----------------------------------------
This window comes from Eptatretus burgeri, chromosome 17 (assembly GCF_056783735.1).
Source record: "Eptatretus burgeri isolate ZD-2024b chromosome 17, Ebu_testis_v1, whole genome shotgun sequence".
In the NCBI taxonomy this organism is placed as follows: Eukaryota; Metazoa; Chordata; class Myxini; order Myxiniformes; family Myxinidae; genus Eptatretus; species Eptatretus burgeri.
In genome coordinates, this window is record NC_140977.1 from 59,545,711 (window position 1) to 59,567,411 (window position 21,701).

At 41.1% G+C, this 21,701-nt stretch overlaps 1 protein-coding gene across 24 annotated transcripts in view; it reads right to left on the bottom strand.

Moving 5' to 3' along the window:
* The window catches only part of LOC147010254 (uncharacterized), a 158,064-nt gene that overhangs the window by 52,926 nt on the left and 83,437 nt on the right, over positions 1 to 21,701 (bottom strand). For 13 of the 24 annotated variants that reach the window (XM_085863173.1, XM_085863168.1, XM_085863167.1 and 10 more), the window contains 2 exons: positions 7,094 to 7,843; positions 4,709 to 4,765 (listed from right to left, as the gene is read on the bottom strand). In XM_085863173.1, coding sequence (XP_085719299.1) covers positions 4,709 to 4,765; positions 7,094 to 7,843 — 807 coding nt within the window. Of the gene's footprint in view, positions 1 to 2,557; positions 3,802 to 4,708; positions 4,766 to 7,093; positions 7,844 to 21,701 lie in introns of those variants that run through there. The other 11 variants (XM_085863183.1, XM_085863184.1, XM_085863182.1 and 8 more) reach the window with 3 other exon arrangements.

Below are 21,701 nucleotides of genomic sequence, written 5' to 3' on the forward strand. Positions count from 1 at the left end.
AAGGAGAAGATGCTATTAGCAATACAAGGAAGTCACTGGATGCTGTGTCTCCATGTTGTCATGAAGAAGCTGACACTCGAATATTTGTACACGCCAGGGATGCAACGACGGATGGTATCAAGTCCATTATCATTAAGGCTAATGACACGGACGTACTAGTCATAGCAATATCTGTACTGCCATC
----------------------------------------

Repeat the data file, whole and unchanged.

This window comes from Eptatretus burgeri, chromosome 17 (assembly GCF_056783735.1).
Source record: "Eptatretus burgeri isolate ZD-2024b chromosome 17, Ebu_testis_v1, whole genome shotgun sequence".
In the NCBI taxonomy this organism is placed as follows: Eukaryota; Metazoa; Chordata; class Myxini; order Myxiniformes; family Myxinidae; genus Eptatretus; species Eptatretus burgeri.
In genome coordinates, this window is record NC_140977.1 from 59,545,711 (window position 1) to 59,567,411 (window position 21,701).

At 41.1% G+C, this 21,701-nt stretch overlaps 1 protein-coding gene across 24 annotated transcripts in view; it reads right to left on the bottom strand.

Moving 5' to 3' along the window:
* The window catches only part of LOC147010254 (uncharacterized), a 158,064-nt gene that overhangs the window by 52,926 nt on the left and 83,437 nt on the right, over positions 1 to 21,701 (bottom strand). For 13 of the 24 annotated variants that reach the window (XM_085863173.1, XM_085863168.1, XM_085863167.1 and 10 more), the window contains 2 exons: positions 7,094 to 7,843; positions 4,709 to 4,765 (listed from right to left, as the gene is read on the bottom strand). In XM_085863173.1, coding sequence (XP_085719299.1) covers positions 4,709 to 4,765; positions 7,094 to 7,843 — 807 coding nt within the window. Of the gene's footprint in view, positions 1 to 2,557; positions 3,802 to 4,708; positions 4,766 to 7,093; positions 7,844 to 21,701 lie in introns of those variants that run through there. The other 11 variants (XM_085863183.1, XM_085863184.1, XM_085863182.1 and 8 more) reach the window with 3 other exon arrangements.

Below are 21,701 nucleotides of genomic sequence, written 5' to 3' on the forward strand. Positions count from 1 at the left end.
AAGGAGAAGATGCTATTAGCAATACAAGGAAGTCACTGGATGCTGTGTCTCCATGTTGTCATGAAGAAGCTGACACTCGAATATTTGTACACGCCAGGGATGCAACGACGGATGGTATCAAGTCCATTATCATTAAGGCTAATGACACGGACGTACTAGTCATAGCAATATCTGTACTGCCATC